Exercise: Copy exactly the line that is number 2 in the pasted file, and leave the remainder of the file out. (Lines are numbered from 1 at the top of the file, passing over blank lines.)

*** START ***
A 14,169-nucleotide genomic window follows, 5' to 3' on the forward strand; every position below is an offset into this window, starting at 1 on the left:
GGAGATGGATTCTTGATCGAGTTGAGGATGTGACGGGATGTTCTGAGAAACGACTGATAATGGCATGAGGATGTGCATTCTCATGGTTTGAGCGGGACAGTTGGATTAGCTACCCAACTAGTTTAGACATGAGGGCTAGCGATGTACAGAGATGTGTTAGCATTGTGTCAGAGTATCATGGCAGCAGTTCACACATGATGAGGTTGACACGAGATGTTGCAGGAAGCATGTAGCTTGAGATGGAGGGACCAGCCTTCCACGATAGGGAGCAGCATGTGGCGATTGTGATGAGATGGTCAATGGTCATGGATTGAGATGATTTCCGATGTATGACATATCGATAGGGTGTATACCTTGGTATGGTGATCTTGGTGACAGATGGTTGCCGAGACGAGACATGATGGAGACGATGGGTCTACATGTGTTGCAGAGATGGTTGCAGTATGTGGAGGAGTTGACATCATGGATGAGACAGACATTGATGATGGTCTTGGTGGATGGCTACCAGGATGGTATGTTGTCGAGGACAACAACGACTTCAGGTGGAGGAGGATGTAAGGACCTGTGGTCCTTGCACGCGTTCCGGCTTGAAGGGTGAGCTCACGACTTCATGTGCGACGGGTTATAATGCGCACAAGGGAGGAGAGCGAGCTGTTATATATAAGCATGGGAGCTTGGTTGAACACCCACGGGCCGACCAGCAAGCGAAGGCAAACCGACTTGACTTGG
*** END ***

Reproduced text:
GGAGATGGATTCTTGATCGAGTTGAGGATGTGACGGGATGTTCTGAGAAACGACTGATAATGGCATGAGGATGTGCATTCTCATGGTTTGAGCGGGACAGTTGGATTAGCTACCCAACTAGTTTAGACATGAGGGCTAGCGATGTACAGAGATGTGTTAGCATTGTGTCAGAGTATCATGGCAGCAGTTCACACATGATGAGGTTGACACGAGATGTTGCAGGAAGCATGTAGCTTGAGATGGAGGGACCAGCCTTCCACGATAGGGAGCAGCATGTGGCGATTGTGATGAGATGGTCAATGGTCATGGATTGAGATGATTTCCGATGTATGACATATCGATAGGGTGTATACCTTGGTATGGTGATCTTGGTGACAGATGGTTGCCGAGACGAGACATGATGGAGACGATGGGTCTACATGTGTTGCAGAGATGGTTGCAGTATGTGGAGGAGTTGACATCATGGATGAGACAGACATTGATGATGGTCTTGGTGGATGGCTACCAGGATGGTATGTTGTCGAGGACAACAACGACTTCAGGTGGAGGAGGATGTAAGGACCTGTGGTCCTTGCACGCGTTCCGGCTTGAAGGGTGAGCTCACGACTTCATGTGCGACGGGTTATAATGCGCACAAGGGAGGAGAGCGAGCTGTTATATATAAGCATGGGAGCTTGGTTGAACACCCACGGGCCGACCAGCAAGCGAAGGCAAACCGACTTGACTTGG